Tonight, I am struggling with fear and cowardice and the tangled complexity of wanting something other than the truth as it likely is. I am not feeling at peace or grounded or strong. I am vulnerable and frustrated and anxious.
Yesterday, a former lover of mine reappeared in my life quite suddenly. We went to drinks last night and spent 90 minutes catching up and joking and doing that guarded dance that former lovers who ended badly do with each other. I had a nice time, and it was good to see him.
Our relationship didn’t end well — on this we agree — although we relate different stories about why we ended. When it was over, I was somewhat surprised by how much the thought of him lingered and by how often it was tinged with the sharpness of missing him. But I never considered going back because I had ended it when I felt that he wasn’t being honest with me, or rather he wasn’t being completely honest with me.
Toward the end of our relationship, I strongly suspected that he was hiding something pretty awful from me. I tried to gently encourage him to come clean, but to no avail. When I raised the issue, I felt that he was carefully parsing his words so as not to lie, while at the same time not revealing his deception. (And yes, like most women, I still consider this a form of lying. And yes, I still believe this to be true even on the occasions when I have been guilty of it.) Finally, on the last evening of our relationship, I told him my suspicions, and he did not deny them. He simply talked around them. Feeling that I had my answer, I ended the relationship and didn’t look back.
In the time since we broke up, every person to whom I have related this story has inquired of me, “Well, did you ask him outright if it was true?” And every time I have had to say no. Because I didn’t. I never asked him outright if he was doing the things I suspected. Not once. Not even last night, when the pressure of a trying to save a relationship was gone and we were making our first tentative moves toward something else. Not even when he brought it up and said that I should have asked him outright instead of assuming things. Not even then. And I have spent the better part of today examining why that is. Why didn’t I just ask him outright? Why didn’t I take my golden opportunity to finally know for sure?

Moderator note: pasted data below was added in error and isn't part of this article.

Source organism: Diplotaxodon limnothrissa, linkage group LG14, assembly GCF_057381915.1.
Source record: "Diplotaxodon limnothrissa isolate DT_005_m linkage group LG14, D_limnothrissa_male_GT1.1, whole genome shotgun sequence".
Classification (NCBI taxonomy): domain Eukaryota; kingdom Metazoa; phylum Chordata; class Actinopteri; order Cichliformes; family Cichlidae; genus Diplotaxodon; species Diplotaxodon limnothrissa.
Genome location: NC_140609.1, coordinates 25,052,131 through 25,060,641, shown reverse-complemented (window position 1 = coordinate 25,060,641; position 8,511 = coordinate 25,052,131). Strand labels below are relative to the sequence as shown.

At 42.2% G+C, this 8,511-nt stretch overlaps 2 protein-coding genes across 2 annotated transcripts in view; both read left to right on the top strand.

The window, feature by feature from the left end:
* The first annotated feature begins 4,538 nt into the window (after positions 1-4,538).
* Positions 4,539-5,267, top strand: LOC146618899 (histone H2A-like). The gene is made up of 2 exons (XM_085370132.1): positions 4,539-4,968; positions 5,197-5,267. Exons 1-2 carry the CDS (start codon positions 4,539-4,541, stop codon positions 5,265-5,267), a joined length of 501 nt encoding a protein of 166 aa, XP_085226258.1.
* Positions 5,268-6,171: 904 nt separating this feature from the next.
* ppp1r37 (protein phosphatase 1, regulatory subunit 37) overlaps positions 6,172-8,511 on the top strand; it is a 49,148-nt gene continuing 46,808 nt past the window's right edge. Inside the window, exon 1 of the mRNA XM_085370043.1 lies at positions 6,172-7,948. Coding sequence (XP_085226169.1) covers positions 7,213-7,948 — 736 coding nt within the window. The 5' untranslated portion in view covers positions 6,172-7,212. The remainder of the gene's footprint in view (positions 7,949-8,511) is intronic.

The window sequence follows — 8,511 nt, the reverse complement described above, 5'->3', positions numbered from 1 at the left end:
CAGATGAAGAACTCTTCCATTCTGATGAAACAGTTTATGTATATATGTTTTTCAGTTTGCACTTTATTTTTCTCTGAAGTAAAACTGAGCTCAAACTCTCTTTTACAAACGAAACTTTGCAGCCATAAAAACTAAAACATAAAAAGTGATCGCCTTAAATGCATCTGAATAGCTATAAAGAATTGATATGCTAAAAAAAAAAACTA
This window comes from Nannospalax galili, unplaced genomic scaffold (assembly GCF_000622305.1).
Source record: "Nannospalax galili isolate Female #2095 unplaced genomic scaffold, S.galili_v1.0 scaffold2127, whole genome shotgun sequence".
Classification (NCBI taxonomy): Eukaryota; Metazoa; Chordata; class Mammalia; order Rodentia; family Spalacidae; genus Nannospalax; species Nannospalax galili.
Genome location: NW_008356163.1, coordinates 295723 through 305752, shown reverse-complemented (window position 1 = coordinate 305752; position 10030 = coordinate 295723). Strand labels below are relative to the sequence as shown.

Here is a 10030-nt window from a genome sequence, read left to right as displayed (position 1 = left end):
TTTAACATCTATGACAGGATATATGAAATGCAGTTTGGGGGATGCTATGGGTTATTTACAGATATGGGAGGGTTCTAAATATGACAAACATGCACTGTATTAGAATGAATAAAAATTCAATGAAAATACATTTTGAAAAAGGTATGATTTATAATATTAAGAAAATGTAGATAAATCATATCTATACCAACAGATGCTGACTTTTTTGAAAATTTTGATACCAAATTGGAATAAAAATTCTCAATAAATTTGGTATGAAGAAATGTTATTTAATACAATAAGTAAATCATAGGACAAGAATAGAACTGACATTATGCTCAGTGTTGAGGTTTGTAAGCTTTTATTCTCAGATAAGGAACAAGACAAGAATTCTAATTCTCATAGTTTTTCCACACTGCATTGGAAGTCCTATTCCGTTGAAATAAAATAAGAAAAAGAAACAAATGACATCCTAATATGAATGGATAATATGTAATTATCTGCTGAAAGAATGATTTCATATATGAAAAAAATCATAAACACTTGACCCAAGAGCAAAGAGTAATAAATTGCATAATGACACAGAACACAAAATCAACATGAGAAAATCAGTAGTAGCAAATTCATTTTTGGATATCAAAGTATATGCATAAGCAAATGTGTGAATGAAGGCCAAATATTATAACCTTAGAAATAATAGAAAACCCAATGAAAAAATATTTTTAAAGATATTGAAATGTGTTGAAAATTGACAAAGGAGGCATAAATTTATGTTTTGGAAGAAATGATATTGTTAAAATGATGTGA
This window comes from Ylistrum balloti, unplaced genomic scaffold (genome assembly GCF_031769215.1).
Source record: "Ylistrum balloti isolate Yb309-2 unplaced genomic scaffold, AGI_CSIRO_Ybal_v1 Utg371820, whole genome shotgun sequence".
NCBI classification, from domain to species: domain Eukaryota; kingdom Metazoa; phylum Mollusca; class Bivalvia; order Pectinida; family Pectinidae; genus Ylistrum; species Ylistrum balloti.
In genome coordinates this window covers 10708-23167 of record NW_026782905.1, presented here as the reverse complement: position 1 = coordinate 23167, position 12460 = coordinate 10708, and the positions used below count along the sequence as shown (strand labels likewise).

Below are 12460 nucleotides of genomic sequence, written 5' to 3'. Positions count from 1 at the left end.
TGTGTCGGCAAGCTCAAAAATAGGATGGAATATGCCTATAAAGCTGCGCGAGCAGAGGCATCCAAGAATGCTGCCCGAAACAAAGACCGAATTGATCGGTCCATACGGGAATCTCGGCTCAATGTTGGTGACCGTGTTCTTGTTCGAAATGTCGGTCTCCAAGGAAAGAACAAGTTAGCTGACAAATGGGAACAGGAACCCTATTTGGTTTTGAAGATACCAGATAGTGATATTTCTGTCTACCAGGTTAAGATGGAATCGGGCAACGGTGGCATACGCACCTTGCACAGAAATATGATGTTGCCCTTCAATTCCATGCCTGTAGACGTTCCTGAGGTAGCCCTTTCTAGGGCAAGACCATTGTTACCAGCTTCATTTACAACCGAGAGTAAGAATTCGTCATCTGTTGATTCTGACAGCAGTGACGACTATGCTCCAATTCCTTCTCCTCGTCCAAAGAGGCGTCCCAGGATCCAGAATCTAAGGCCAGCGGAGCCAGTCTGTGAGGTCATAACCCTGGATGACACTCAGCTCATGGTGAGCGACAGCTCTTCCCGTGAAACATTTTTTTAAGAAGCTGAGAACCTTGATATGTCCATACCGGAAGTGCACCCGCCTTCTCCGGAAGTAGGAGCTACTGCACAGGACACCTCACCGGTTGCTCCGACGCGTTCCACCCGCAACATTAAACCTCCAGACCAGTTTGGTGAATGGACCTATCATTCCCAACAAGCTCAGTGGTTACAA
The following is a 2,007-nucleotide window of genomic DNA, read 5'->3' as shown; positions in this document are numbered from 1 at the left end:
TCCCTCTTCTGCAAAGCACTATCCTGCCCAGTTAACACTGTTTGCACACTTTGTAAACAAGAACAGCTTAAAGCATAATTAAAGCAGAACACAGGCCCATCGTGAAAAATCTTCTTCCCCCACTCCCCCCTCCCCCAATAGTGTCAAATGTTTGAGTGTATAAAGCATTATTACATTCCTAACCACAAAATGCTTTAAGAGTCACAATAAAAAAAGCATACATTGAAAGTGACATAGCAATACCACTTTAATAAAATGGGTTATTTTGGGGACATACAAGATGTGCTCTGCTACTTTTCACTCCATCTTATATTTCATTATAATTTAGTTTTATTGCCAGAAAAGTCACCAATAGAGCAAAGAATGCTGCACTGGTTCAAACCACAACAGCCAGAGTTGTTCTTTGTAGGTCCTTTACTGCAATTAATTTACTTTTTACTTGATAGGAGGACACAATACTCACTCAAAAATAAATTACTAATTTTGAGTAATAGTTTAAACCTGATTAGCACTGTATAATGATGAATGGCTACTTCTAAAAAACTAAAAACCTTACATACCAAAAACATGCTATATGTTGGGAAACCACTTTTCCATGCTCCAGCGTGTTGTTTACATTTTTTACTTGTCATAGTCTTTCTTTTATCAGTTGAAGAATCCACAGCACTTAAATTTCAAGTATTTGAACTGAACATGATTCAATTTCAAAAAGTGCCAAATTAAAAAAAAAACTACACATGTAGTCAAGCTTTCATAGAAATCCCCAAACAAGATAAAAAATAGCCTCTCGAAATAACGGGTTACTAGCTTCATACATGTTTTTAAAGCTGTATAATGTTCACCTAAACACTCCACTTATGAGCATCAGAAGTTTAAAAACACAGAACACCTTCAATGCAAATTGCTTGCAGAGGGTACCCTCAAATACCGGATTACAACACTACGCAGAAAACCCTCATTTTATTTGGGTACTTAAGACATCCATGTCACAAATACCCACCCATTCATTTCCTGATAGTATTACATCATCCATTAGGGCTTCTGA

My conclusion? I am scared to death of his answer, and how that will make me feel. I have a firm and fast rule in my life that I don’t ask a question that I don’t want a completely honest answer to, and, strangely enough, I strongly suspect that he will tell me the truth if I ask him outright. Indeed, up until now he has gone to great lengths not to offer me false reassurances, rather they have all been qualified and equivocal, guarded and careful. And perhaps it is knowing that I will likely hear the truth that is most terrifying to me.
A dear friend pointed out today that I am actually pretty good at handling the truth and that I always say it’s what I want. Both of these things are true, except that I realized today that I have not actually wanted to hear the truth this time. Because the truth, or what I expect it will be, will permanently foreclose any possibility of us getting back together. And I am not sure that I am ready to relinquish that possibility just yet. As long as there’s the chance that my suspicions are unfounded, there remains a kernel of possibility that we could be together again. Once the truth is out there — in the open and acknowledged — there is simply no going back for me. The transgression, if it occurred, was that serious.
And so I have been doing one of the things I least respect in others — I have been ducking and dodging the truth. It’s pathetic and ridiculous and weak, but I have been doing it. I am ashamed of myself, despite my therapist’s reassurances that I am merely protecting myself and that is a good and healthy thing. It doesn’t feel good and healthy. It feels chickenshit.
So, I have decided that I have two options at this point, in order to reclaim my self-respect: I can either tell him not to contact me again (he spent the better part of today sending me texts) and walk away permanently, or I can tell him that we need to talk and finally ask him directly what I have been suspecting and asking indirectly for several months now.
Because I am, at heart, a pretty strong woman who ultimately faces things head-on and sincerely does believe that only the truth can set you free, I know that I will choose to have a conversation with him. And I will hear the truth from him. And it will change everything, one way, or another.